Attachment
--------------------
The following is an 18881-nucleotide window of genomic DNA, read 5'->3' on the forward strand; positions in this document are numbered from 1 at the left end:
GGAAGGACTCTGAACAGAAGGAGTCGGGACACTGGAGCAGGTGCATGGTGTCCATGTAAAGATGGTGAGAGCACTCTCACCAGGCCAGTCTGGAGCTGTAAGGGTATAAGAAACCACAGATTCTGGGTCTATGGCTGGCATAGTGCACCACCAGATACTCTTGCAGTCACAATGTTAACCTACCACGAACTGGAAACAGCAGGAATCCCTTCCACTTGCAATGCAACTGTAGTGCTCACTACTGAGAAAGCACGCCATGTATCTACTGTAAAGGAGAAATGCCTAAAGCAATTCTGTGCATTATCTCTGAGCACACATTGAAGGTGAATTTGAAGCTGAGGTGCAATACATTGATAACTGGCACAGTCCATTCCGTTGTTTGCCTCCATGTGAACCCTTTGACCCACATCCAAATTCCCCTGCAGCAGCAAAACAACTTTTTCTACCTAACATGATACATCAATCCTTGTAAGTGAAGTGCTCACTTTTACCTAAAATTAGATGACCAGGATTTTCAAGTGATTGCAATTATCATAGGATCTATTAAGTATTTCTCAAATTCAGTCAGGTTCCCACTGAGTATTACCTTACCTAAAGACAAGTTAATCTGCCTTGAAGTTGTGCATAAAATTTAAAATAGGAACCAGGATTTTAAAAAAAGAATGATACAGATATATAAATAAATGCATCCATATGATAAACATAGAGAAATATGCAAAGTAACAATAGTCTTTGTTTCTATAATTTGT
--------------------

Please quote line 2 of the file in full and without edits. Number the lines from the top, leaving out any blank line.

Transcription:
GGAAGGACTCTGAACAGAAGGAGTCGGGACACTGGAGCAGGTGCATGGTGTCCATGTAAAGATGGTGAGAGCACTCTCACCAGGCCAGTCTGGAGCTGTAAGGGTATAAGAAACCACAGATTCTGGGTCTATGGCTGGCATAGTGCACCACCAGATACTCTTGCAGTCACAATGTTAACCTACCACGAACTGGAAACAGCAGGAATCCCTTCCACTTGCAATGCAACTGTAGTGCTCACTACTGAGAAAGCACGCCATGTATCTACTGTAAAGGAGAAATGCCTAAAGCAATTCTGTGCATTATCTCTGAGCACACATTGAAGGTGAATTTGAAGCTGAGGTGCAATACATTGATAACTGGCACAGTCCATTCCGTTGTTTGCCTCCATGTGAACCCTTTGACCCACATCCAAATTCCCCTGCAGCAGCAAAACAACTTTTTCTACCTAACATGATACATCAATCCTTGTAAGTGAAGTGCTCACTTTTACCTAAAATTAGATGACCAGGATTTTCAAGTGATTGCAATTATCATAGGATCTATTAAGTATTTCTCAAATTCAGTCAGGTTCCCACTGAGTATTACCTTACCTAAAGACAAGTTAATCTGCCTTGAAGTTGTGCATAAAATTTAAAATAGGAACCAGGATTTTAAAAAAAGAATGATACAGATATATAAATAAATGCATCCATATGATAAACATAGAGAAATATGCAAAGTAACAATAGTCTTTGTTTCTATAATTTGT